I don't believe that it is the job of the community to raise my children. And if you're proposing greater demands or restrictions on me, I think you have to prove that it's necessary. But the research that I've read says that homeschooled children are more involved in the community, statistically speaking, than their homeschooled counterparts:
Dr. Gary Knowles, of the University of Michigan, explored adults who were home educated. None were unemployed and none were on welfare, 94% said home education prepared them to be independent persons, 79% said it helped them interact with individuals from different levels of society, and they strongly supported the home education method.11


  • 71% of subjects were participating in any ongoing community service activity (e.g., coaching a sports team, volunteering at a school, or working with a church or neighborhood association), while 37% of similarly aged U.S. adults and 39% of all U.S. adults did so.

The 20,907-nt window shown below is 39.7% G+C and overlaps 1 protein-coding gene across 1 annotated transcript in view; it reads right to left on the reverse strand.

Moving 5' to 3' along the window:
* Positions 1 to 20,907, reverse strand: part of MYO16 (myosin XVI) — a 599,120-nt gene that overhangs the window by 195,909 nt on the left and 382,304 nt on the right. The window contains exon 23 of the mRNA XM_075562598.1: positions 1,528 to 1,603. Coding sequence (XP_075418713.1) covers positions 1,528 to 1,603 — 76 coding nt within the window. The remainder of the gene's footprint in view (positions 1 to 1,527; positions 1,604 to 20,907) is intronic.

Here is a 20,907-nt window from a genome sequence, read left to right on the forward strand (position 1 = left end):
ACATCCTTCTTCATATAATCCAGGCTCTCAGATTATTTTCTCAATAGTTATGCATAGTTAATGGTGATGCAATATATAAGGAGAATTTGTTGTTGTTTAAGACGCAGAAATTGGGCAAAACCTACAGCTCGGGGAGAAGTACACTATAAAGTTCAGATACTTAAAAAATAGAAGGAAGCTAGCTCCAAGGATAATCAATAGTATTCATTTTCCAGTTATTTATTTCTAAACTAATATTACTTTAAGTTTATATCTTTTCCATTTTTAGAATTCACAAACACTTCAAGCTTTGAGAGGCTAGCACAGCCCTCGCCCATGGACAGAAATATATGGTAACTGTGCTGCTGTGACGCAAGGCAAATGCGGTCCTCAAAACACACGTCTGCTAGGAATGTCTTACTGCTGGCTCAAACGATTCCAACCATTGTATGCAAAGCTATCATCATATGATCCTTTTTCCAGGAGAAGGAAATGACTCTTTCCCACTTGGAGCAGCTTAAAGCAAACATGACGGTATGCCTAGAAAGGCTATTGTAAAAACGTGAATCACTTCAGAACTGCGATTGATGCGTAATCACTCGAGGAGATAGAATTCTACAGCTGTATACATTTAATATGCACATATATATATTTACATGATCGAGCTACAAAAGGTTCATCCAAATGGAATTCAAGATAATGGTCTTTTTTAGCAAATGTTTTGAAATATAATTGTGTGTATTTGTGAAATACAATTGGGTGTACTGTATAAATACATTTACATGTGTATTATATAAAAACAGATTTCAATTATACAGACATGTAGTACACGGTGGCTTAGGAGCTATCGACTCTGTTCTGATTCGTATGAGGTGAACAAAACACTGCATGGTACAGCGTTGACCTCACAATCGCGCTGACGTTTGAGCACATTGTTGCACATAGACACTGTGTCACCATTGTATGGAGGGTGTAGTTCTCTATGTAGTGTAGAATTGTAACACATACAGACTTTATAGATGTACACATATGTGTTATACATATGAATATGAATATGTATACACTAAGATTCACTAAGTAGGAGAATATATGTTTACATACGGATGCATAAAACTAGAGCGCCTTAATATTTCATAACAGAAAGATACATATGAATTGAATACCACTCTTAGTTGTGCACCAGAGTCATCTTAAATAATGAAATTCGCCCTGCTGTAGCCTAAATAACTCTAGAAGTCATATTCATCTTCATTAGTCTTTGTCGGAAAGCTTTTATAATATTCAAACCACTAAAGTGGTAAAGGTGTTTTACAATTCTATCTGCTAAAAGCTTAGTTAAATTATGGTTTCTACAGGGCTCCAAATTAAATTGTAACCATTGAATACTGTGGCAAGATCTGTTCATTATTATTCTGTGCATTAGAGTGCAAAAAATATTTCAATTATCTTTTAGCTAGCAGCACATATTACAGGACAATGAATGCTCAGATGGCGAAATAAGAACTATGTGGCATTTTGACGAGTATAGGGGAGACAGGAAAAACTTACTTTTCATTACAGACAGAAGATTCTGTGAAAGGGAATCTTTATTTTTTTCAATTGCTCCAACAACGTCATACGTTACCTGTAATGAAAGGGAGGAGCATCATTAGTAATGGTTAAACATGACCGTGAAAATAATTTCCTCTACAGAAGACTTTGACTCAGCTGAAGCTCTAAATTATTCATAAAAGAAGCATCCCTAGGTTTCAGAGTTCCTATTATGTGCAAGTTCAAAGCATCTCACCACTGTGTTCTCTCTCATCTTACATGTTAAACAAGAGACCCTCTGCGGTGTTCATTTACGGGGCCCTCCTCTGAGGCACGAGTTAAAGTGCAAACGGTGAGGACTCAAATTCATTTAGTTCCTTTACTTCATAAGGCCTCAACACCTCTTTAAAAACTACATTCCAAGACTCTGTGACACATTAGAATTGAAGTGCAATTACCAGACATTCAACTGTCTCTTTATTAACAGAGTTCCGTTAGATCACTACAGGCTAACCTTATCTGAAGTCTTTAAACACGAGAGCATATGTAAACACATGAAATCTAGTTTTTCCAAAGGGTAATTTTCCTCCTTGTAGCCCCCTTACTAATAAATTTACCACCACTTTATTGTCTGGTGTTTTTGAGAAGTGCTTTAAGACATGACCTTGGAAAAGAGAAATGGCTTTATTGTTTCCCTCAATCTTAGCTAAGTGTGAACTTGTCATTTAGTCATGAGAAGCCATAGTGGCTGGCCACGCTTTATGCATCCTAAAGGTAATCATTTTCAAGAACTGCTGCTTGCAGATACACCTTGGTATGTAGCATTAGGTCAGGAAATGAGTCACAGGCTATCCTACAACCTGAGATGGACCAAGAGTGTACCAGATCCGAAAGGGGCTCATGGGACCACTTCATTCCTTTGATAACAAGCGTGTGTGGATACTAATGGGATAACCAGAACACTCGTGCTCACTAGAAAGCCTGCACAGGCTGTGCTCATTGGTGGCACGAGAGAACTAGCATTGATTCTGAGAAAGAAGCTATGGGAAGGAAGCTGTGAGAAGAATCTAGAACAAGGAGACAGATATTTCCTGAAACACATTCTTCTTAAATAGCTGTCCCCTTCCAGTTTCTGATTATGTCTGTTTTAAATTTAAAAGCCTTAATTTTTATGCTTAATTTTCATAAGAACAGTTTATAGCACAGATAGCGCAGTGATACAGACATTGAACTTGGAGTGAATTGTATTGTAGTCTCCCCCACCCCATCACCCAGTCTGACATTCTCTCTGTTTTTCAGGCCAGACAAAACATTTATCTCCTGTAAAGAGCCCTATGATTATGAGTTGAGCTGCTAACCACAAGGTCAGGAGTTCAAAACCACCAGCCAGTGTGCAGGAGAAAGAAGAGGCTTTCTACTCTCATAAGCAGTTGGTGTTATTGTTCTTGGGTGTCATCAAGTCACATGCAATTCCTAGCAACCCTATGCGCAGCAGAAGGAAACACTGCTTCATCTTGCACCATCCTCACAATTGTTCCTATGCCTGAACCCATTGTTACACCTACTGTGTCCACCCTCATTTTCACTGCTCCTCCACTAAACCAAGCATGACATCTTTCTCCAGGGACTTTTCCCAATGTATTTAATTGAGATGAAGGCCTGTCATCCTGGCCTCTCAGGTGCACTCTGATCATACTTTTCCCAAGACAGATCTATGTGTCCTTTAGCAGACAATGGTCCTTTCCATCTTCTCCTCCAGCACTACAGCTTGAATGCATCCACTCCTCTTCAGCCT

• The degree to which the respondents thought they could understand and affect society and government was also addressed. For example, fewer of the home educated (4%) than the general public (35%) thought that “politics and government are too complicated to understand.” About the same percent of the home educated (98%) and the general public (94%) thought that they “could write a letter to government official that clearly states his/her opinion.”

  • Statistics on the direct civic involvement of home-educated adults and the general United States population are presented. For all civic activities (e.g., working for candidate/political party/political cause, voting in national/state elections) and at all age groups, the home-educated adults in this study were more civically involved than the general population.